I have lots of stuff to write about, but not much time in which to write it.
I got back from my Road Trip on Sunday. All-in-all it was a productive trip. At Carlisle I turned up a nifty letter written by a member of Co. C, 205th PA – my great-grandfather’s unit – outside Petersburg in which preferences for the upcoming presidential election were forcefully expressed. I also copied some material on First Bull Run that should prove useful in my examination of the mystery of the red-trousered Zouaves seen everywhere on the field. And I found some info on the 16th CT at Antietam that should prove useful. Thanks again to Art Bergeron and the rest of the staff there for all their help.
I stayed in Gettysburg on Thursday night, and killed some time at the Gateway Gettysburg Theater watching 300. I dug it, but was taken aback by the sudden emergence of Scottish accents midway through. Not a chick flick, that’s for sure. The next day I did some book shopping in town and cruised the visitor’s center (VC) and battlefield quickly before turning south down 15 for Sharpsburg.
At the archives of Antietam National Battlefield on Friday I found a lot of primary source material (letters) on the 16th CT, and some other information on the regiment provided to the park by descendants over the years. The most pleasant and serendipitous find was the resting place of my great-grandfather. He apparently resides in the Vicksburg Cemetery in or near Roaring Springs, Blair County, PA. Ted Alexander just happened to have a copy of a book on Blair County soldiers in the park’s library. Thanks, Ted, for your assistance.
I dined at the Bavarian Inn in Shepherdstown with my father-in-law and his brothers on Friday night. Later we crowded around my laptop to watch the Historical Films documentary “Antietam”, the film shown in the VC. On Saturday we toured the Elmwood Cemetery in Shepherdstown, resting place of Confederate staff officer and author of Stonewall Rode with Me Henry Kyd (rhymes with “tied”) Douglas, as well as Bull Run participants Lt. Col. William Fitzhugh Lee of the 33rd VA (mortally wounded at BR1) and William W. Kirkland of the 11th (later 21st) NC.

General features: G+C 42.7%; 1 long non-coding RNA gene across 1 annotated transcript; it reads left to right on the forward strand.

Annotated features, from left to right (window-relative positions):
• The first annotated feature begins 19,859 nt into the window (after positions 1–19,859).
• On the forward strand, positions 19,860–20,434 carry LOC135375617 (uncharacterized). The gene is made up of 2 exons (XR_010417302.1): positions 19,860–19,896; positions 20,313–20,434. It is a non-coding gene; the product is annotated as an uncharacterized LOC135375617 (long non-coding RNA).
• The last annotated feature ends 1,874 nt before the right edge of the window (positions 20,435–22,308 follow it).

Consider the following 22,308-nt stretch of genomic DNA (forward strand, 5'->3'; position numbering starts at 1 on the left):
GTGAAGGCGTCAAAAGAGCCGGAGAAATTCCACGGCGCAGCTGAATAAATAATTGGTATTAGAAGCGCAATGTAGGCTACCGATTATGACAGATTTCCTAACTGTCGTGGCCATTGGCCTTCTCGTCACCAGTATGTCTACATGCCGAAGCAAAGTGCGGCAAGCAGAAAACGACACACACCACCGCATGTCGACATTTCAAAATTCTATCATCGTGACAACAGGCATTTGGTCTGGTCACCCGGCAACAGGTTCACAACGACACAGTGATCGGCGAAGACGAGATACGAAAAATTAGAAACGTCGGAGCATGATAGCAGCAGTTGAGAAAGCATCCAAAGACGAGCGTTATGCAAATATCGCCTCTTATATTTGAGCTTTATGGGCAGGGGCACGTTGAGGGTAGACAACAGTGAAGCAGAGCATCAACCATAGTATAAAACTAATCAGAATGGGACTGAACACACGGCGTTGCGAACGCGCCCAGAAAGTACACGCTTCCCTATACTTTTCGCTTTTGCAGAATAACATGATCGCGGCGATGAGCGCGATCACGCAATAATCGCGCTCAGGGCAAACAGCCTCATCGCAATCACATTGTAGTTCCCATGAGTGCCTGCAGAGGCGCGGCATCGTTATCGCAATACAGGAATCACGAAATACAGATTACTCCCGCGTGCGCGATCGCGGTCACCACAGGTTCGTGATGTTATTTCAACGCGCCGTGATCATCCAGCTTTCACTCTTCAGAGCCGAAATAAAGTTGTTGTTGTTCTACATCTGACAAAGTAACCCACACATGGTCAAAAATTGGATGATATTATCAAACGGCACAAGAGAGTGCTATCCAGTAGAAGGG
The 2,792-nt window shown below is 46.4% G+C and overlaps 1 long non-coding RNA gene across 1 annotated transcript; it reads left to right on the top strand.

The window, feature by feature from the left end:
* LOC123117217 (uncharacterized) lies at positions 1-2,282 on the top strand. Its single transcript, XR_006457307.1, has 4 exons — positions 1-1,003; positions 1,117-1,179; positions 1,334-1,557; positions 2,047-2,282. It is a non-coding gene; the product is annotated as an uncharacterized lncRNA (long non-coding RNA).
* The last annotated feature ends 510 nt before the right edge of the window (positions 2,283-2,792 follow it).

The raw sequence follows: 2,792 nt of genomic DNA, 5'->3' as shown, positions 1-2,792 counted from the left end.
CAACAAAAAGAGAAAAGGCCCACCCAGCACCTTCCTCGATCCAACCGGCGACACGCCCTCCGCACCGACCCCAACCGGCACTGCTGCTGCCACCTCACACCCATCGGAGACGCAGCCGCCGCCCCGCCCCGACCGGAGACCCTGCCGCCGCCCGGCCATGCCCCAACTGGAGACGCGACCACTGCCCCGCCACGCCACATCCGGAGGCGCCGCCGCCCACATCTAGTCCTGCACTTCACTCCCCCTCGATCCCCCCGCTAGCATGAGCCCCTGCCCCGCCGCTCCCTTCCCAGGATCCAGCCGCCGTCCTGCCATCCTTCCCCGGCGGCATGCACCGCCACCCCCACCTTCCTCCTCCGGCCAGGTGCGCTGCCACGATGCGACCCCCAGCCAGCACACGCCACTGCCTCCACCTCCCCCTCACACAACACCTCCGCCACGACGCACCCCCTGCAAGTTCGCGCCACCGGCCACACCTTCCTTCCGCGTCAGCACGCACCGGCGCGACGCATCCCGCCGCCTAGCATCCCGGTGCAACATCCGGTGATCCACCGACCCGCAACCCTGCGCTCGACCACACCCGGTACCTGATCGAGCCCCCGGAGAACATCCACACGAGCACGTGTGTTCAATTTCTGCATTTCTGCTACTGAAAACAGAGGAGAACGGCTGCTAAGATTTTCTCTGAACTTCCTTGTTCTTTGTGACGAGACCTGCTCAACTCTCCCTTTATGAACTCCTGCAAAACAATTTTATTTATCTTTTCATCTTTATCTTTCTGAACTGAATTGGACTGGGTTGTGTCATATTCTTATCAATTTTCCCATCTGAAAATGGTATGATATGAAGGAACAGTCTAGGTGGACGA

We also spent some time at the Rumsey memorial in Shepherdstown. If you have been laboring under the impression that Robert Fulton invented the steamboat, go here for a history lesson. We managed to avoid the May Day parade in town, which based on the attire of the marchers, the name of the parade, and the presence of a college campus appears to be some mix of “the arts”, Bolshevism and bon ton roulette.
We crossed the Potomac and stopped by the Douglas home Ferry Hill Place; the Grove Farm (site of the famous Brady photos of Lincoln and McClellan); Lee’s HQ; the National Cemetery; and the Pry House and its medical display (my father-in-law’s brother is a retired physician). The next stop was the VC at Antietam. I ran into ranger and fellow blogger John Hoptak and had a nice but too short talk with him. Next up was ranger Mannie Gentile (left) who gave an engaging overview of the campaign to a full room on the observation deck. Rather than go into the details of why Harper’s Ferry was in Virginia in 1862 but is in West Virginia today, Mannie simply explained that it was done “to confuse middle schoolers”. Works for me. We didn’t join Mannie’s group on the field, but I did get a chance to speak with him for a few minutes in the VC on Sunday.
I gave the relatives a quick tour of the field, going first to the seldom visited Upper Bridge, where most of the Federal Army that fought on the 17th crossed the Antietam. We took a brief detour to Starke Ave. to view the stone outcropping behind which members of the Iron Brigade took position. Then it was south to the Juan Valdez McKinley coffee monument and the Georgian’s Overlook.
After that we drove to Turner’s Gap via Boonesboro – sadly, I had no time to stop at the creamery. Rather than walk the mile down the Appalachian Trail from the Mountain House (Stone Mountain Inn) to Fox’s Gap, the group opted to trek up to the Washington Monument. The view from atop the monument was well worth the climb. After that it was back to our hotel (the Clarion) in Shepherdstown for dinner and an early night.
On Sunday I had just enough time to drive back to the VC, where I spoke briefly with Mannie. I needed to at least visit the United Church of Christ in town to see the former site of the 16th CT stained glass window – now marked by white plywood. Service was letting out and I had some time to chat with Reverend Catlett. It turns out he has some documentation on the window in question. Unfortunately we were both pressed for time, so we left each other with the understanding that I would be returning to look at the material.
It was a busy four days. I regret that I did not have enough time at Carlisle, the ANB archives or the UCC in Sharpsburg. I’ve learned a lot about scheduling for this type of trip, and hopefully will make fewer mistakes along those lines in the future.